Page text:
Now out of prison but still disgraced by his peers, Gordon Gekko works his future son-in-law, an idealistic stock broker, when he sees an opportunity to take down a Wall Street enemy and rebuild his empire.
As the global economy teeters on the brink of disaster, a young Wall Street trader partners with disgraced former Wall Street corporate raider Gordon Gekko on a two-tiered mission: To alert the financial community to the coming doom, and to find out who was responsible for the death of the young trader's mentor. Written by
This sequel was made after a gap of twenty-three years to the original Wall Street (1987). See more »
In the final scene, on the roof top terrace, there are 'photos' being taken. Briefly an 'in-camera' view pops up and displays the ISO as 3200. In daylight you would normally be at roughly ISO 200, ISO 3200 would only be used in the absolute darkest situations. The resulting image would've been overexposed. ISO refers to the sensitivity of the camera's sensor to pick up light - the higher the number, the more light it lets in. See more »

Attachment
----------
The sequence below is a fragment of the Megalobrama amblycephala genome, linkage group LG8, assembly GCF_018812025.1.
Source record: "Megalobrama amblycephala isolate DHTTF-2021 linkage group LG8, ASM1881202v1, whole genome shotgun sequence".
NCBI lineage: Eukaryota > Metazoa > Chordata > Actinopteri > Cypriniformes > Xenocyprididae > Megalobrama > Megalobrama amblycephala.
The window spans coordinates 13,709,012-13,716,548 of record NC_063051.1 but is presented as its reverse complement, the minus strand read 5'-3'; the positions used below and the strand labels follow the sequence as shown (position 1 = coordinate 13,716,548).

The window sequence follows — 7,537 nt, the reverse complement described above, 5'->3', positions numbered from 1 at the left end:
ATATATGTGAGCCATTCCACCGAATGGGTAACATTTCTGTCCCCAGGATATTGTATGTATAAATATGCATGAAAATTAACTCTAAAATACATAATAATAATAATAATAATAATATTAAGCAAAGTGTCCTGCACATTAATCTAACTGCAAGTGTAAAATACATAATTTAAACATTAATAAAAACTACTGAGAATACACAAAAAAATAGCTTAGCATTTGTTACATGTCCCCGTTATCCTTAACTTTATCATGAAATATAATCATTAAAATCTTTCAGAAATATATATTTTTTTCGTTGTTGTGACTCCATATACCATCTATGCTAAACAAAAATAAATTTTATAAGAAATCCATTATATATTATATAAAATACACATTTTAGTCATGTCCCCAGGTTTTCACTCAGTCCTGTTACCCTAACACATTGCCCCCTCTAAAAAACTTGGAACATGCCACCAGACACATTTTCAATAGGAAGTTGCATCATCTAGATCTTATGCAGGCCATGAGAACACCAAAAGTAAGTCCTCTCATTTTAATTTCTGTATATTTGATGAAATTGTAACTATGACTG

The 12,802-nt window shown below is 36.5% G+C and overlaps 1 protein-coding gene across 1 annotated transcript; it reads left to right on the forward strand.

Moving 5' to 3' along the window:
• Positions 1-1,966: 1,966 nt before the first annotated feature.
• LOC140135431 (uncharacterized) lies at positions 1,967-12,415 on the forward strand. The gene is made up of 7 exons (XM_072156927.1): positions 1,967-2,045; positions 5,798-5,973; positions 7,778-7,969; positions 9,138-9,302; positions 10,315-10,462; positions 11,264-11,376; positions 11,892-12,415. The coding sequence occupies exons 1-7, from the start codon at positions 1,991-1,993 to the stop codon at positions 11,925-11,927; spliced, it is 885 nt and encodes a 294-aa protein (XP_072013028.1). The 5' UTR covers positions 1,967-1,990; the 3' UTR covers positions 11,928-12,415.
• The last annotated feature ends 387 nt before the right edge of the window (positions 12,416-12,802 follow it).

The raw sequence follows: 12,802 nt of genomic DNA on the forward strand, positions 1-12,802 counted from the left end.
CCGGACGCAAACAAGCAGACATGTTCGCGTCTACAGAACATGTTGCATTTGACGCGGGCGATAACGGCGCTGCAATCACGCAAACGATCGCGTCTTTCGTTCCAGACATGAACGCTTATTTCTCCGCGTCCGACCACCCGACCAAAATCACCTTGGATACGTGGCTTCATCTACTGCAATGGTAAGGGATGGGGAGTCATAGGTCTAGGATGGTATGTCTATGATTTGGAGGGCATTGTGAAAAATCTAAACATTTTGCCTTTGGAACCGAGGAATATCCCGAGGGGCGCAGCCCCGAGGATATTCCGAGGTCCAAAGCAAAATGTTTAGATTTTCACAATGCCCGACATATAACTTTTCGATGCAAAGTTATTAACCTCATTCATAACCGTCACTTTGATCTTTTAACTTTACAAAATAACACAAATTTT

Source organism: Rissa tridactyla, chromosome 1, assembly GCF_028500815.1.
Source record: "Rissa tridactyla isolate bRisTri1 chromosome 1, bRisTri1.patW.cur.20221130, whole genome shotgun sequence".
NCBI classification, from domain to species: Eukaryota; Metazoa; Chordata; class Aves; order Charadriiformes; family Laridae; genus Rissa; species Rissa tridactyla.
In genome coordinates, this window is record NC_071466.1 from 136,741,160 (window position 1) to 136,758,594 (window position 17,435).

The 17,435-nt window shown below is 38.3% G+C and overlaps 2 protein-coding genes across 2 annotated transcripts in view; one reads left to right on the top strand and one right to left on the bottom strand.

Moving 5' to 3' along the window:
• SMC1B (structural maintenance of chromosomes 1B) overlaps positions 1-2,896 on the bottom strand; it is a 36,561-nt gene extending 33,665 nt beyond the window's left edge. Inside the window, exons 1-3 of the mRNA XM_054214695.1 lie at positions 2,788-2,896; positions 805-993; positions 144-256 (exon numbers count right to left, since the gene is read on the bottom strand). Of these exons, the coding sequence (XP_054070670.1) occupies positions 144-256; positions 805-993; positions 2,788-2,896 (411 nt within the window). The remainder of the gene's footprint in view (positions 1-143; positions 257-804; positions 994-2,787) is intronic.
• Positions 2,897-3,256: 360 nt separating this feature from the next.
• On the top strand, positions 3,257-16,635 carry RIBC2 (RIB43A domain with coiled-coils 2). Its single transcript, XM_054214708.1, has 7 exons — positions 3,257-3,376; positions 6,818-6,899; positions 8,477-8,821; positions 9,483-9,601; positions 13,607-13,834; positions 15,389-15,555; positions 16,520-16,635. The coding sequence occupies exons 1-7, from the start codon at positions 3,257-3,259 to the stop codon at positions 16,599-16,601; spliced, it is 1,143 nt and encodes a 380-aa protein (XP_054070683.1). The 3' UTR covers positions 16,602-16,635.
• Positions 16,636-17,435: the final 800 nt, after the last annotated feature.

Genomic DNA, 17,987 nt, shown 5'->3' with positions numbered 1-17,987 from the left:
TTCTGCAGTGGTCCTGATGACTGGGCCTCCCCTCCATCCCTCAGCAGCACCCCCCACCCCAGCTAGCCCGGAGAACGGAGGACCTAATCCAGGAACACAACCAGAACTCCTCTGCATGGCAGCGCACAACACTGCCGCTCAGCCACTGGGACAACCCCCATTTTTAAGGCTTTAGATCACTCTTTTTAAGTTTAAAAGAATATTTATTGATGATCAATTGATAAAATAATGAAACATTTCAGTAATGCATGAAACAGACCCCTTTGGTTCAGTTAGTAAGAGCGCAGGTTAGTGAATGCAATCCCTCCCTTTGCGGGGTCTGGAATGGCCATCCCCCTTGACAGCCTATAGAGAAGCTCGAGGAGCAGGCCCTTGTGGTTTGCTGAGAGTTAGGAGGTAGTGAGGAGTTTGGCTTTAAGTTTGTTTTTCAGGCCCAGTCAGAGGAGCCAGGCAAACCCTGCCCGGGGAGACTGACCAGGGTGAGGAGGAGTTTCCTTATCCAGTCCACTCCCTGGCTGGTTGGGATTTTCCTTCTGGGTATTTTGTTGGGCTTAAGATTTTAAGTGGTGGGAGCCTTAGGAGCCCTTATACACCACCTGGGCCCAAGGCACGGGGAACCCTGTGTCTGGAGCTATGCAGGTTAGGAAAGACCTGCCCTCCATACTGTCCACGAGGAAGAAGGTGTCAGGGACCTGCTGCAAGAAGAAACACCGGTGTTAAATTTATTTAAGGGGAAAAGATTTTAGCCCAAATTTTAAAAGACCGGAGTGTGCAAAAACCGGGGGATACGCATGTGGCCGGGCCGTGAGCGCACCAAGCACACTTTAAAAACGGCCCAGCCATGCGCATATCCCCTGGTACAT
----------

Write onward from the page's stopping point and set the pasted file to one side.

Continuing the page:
Of course i did not watch this hoping for a retread of the original. What would be the point of that? But all you are left with after watching this is two hours and thirteen minutes of further evidence for the terminal decline of Oliver Stones career.
The current banking/financial crisis forms the backdrop for Money Never Sleeps but is barely explored. The story is lumbered with relationship issues centred around Gekko's daughter which only serve to slow the film down and dissipate what little interest the movie generates.
Josh Brolin is served up as the villain but when the only victims of the villain shown on screen are fellow members of the financial services industry this hardly generates much in the way of sympathy. Stone also adds into the mix the 21st century tee shirts of political correctness and environmental issues. Yawn. As all the leading actors are horribly miscast contributing bland performances it's left to Michael Douglas to save the day. Alas an older and wiser Gekko is not what i particularly wanted to see and although he pulls off a sly trick three quarters of the way through Stone bottles it with the redemptive ending.
So in comparison, the original Wall Street was an engrossing rags to riches to rags morality play with characters you cared for including an unintentional anti hero. Money never sleeps is a corporate, empty, superficial snooze fest from a once great, but no longer, director.
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